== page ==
Body Dysmorphic Disorder (BDD) – Clinical Features and Management – Treating Imagined Ugliness By Prof David Castle
Body dysmorphic disorder (BDD) is an oft under-recognised psychiatric disorder which can have dreadful outcomes for patients, including social isolation, lack of work and relationships, as well a high risk of depression and suicide.
BDD is characterised by an overconcern with physical appearance such that an appearance ideal becomes the overwhelming and all-pervasive concern.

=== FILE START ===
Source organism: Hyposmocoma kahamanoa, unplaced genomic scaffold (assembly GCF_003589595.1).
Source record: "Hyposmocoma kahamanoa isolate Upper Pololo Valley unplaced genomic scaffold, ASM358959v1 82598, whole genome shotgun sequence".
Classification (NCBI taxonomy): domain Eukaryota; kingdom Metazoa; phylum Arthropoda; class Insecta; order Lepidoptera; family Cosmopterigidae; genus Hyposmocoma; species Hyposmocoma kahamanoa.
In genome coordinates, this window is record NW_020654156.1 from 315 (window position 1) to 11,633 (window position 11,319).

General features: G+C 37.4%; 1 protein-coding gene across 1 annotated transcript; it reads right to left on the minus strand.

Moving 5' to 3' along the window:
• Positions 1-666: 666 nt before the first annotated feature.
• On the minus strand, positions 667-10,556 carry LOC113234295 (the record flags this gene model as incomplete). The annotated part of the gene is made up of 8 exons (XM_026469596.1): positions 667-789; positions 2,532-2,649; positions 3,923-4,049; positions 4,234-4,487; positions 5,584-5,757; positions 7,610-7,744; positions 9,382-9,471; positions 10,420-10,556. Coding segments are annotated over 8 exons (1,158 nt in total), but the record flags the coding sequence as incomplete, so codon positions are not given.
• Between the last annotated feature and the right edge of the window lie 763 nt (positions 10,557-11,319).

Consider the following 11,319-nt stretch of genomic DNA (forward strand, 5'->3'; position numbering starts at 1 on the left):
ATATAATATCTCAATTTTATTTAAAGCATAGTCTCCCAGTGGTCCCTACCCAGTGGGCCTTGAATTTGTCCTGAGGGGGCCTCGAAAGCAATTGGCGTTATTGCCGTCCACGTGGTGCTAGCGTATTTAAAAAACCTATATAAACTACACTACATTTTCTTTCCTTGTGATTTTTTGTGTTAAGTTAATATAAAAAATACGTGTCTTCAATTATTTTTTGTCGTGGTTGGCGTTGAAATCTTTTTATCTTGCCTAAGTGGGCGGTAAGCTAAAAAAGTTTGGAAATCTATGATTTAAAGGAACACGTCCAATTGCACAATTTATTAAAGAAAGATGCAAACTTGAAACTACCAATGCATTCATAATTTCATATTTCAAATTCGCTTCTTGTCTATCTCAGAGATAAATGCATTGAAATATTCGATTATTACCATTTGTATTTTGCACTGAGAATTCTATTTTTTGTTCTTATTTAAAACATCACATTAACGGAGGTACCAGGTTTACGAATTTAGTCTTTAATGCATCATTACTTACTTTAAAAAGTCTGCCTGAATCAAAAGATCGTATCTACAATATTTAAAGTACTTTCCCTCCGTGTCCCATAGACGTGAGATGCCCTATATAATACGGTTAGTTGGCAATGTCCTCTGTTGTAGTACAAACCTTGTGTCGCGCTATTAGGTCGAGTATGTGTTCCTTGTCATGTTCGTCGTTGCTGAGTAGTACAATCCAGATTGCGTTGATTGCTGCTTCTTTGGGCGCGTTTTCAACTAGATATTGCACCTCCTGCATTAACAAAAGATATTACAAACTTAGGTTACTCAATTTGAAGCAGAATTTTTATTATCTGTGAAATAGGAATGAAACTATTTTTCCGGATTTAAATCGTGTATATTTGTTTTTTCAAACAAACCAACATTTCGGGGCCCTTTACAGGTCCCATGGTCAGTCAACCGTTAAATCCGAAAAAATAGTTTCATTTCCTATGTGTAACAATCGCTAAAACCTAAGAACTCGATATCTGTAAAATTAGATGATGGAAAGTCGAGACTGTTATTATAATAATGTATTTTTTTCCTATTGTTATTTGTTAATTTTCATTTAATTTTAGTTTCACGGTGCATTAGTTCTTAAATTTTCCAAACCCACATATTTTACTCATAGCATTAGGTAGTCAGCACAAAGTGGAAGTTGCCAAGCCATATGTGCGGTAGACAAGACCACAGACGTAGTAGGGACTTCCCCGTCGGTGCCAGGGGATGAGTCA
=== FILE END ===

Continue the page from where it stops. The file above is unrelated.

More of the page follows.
If there is a small objectively identifiable cosmetic problem, the BDD patient has a view of it that is both distorted and catastrophic; more often there is no objective cosmetic problem at all, yet the patient ‘sees’ the problem and cannot accept that others cannot. This is not mere vanity, nor are people with BDD attention-seeking: rather, they tend to be ashamed, reclusive and have low self-worth.